40 Developmental Assets for Preschoolers


The following is a framework of 40 developmental assets for children ages 3 to 5 that blends the Search Institute’s research on developmental assets for 12 to 18 year olds.  In parentheses behind some items are a few possible suggestions.


External Assets are those in the community:


1.      Family Support – Family life provides high levels of love and support.

2.      Positive family communication – Parents and child communicate

positively.  Child seeks out parents for assistance with difficult tasks or situations.

3.      Other adult resources – parents receive support from at least one-nonparent adults.  Parents have support from individuals outside the home. (childcare provider, grandparents, Sunday School Teacher, Preschool Teacher)

4.      Caring neighborhood – Child experiences caring neighbors. (They stop and talk to them)

5.      Caring out-of-home climate – Child is in caring, encouraging environments outside the home. (Sunday School, childcare, preschool, Story Hour at the library)

6.      Parent involvement in out-of-home situations – Parents are actively involved in helping child succeed in situations outside the home. (School open house, kids bowling league, parent teacher conferences)


7.      Children valued – Parents and other adults value and appreciate children. (Have them help set the table for supper and praise them for a good job done).

8.      Children given useful roles – Parents and other adults take child into account when making decisions and gradually include the child in decisions.  (Have them help carry dirty clothes to the laundry)

9.      Service to others – The family serves others in the community together. (Elementary Boosters, church, volunteer at the Wieting Theater)

10.  Safety – Child has a safe environment at home, in out-of-home settings, and in the neighborhood.

Boundaries & Expectations

11.  Family boundaries – Family has clear rules and consequences. Family monitors the child and consistently demonstrates appropriate behavior through modeling and limit setting. (limit TV watching, “time outs”)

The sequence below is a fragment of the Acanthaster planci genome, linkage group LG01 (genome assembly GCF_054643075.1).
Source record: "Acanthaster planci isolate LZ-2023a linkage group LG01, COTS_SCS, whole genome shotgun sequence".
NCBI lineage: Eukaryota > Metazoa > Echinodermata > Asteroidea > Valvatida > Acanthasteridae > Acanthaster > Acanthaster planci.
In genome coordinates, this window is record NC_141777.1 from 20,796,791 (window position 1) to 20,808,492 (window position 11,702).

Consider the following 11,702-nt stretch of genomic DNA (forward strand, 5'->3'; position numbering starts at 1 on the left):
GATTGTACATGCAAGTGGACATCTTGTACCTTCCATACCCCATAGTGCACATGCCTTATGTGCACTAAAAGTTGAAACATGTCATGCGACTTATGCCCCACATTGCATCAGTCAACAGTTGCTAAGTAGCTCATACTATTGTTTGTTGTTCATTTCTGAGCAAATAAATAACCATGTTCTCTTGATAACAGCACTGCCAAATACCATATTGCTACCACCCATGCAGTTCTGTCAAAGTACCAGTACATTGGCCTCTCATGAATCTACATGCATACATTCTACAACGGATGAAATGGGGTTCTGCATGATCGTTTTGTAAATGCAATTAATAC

12.  Out-of-home boundaries – Neighbors, childcare, preschool, and community provide clear rules and consequences.

13.  Neighborhood Boundaries – Neighbors take responsibility for monitoring child’s behavior. (If you see them talking to a stranger, tell them they need to go see their parents)

14.  Adult role models – Parents and other adult’s model positive, responsible behavior. (Talk to them, call them by name).

15.  Positive peer observation – Child’s interactions with other children are encouraged and promoted. Child is given opportunities to play with other children in a safe, well-supervised setting. (Sunday School, Story Hour at the Library)

16.  Expectations for growth – Adults have realistic expectations of development at this age. Parents, caregivers, and other adults encourage child to achieve and develop his or her unique talents.

Constructive Use of Time

17.  Creative activities –Child participates in music, art, or dramatic play on a regular basis. (Dance classes, attend middle/high school music programs)

18.  Out-of-home activities – Child interacts with children outside the family. Family attends events with the child’s needs in mind. (Summer reading programs at the library or story hours)

19.  Religious community – Family attends religious programs or services on a regular basis with keeping the child’s needs in mind. (Sunday School, Kids Club or other after school activities at the local churches, or other church family activities)

20.  Positive, supervised time at home – Child is supervised by an adult at all times. Child spends most evenings and weekends at home with parents in predictable, fun, enjoyable routines.  (Suppertime at 6 p.m.; bath time at 7:30 p.m.; bedtime at 8:30 p.m.)

Commitment to Learning

21.  Achievement expectation –Parents and other adults convey and reinforce expectations to do well at work, school, in the community, and within the family.